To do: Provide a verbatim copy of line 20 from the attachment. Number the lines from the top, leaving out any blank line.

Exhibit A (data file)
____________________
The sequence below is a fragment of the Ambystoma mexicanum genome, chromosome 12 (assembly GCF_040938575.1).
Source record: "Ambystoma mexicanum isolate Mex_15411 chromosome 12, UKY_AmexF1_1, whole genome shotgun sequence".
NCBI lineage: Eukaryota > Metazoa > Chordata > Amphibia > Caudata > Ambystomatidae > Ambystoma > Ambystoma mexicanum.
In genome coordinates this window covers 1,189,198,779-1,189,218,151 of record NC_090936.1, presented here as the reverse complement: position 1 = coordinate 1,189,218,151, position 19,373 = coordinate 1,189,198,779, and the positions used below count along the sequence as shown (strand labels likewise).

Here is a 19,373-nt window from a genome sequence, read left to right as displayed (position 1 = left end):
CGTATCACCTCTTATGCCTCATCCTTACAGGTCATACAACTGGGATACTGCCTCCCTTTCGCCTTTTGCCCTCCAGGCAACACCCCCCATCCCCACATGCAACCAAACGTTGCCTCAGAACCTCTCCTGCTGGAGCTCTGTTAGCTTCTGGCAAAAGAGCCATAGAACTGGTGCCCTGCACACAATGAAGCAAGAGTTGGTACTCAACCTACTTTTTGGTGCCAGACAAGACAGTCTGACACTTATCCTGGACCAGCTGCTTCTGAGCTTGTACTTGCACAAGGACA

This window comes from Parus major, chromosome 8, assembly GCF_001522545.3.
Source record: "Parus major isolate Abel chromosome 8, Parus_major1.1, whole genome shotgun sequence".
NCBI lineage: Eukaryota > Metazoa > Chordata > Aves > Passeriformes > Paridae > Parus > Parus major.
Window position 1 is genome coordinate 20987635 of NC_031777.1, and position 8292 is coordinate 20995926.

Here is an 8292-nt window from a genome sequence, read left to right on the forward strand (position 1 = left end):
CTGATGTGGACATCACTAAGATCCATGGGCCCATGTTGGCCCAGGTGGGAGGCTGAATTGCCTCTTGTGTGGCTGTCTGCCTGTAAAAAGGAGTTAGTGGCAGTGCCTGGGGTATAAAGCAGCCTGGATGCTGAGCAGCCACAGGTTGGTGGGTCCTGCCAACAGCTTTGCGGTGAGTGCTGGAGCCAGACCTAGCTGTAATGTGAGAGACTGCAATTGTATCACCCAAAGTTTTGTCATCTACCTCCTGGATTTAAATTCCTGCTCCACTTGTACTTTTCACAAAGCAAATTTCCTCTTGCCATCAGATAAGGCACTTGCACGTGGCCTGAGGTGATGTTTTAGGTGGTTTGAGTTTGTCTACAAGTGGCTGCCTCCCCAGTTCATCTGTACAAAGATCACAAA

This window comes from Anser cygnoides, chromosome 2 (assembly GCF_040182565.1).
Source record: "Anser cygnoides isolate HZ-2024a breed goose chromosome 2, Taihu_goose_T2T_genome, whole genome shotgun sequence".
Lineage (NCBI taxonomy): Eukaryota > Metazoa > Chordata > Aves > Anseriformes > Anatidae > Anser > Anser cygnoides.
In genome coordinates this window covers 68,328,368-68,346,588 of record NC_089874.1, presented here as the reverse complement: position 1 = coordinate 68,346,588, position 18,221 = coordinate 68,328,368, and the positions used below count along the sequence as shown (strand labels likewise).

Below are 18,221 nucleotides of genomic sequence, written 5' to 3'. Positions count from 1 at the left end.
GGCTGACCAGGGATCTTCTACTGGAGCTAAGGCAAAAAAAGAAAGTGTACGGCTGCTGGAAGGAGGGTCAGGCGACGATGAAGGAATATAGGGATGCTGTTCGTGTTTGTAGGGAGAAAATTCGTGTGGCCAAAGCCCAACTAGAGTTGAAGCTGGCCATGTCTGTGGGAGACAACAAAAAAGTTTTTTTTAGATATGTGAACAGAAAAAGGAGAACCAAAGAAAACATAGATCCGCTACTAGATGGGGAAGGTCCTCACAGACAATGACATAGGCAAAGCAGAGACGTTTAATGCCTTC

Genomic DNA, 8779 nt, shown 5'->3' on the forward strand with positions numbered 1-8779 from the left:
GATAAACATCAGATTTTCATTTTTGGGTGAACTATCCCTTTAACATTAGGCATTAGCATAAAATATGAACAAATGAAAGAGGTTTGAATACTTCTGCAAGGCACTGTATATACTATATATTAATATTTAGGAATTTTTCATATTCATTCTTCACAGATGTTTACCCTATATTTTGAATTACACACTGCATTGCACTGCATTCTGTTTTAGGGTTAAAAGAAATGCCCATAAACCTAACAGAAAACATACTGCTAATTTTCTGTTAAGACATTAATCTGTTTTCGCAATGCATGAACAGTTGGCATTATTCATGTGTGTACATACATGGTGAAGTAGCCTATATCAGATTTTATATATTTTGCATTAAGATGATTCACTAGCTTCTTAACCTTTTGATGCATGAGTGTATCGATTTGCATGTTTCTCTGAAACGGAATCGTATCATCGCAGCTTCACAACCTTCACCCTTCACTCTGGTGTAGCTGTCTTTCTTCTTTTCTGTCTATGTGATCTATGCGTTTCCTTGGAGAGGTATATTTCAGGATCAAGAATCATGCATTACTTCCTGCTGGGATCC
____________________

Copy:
GATAAACATCAGATTTTCATTTTTGGGTGAACTATCCCTTTAACATTAGGCATTAGCATAAAATATGAACAAATGAAAGAGGTTTGAATACTTCTGCAAGGCACTGTATATACTATATATTAATATTTAGGAATTTTTCATATTCATTCTTCACAGATGTTTACCCTATATTTTGAATTACACACTGCATTGCACTGCATTCTGTTTTAGGGTTAAAAGAAATGCCCATAAACCTAACAGAAAACATACTGCTAATTTTCTGTTAAGACATTAATCTGTTTTCGCAATGCATGAACAGTTGGCATTATTCATGTGTGTACATACATGGTGAAGTAGCCTATATCAGATTTTATATATTTTGCATTAAGATGATTCACTAGCTTCTTAACCTTTTGATGCATGAGTGTATCGATTTGCATGTTTCTCTGAAACGGAATCGTATCATCGCAGCTTCACAACCTTCACCCTTCACTCTGGTGTAGCTGTCTTTCTTCTTTTCTGTCTATGTGATCTATGCGTTTCCTTGGAGAGGTATATTTCAGGATCAAGAATCATGCATTACTTCCTGCTGGGATCC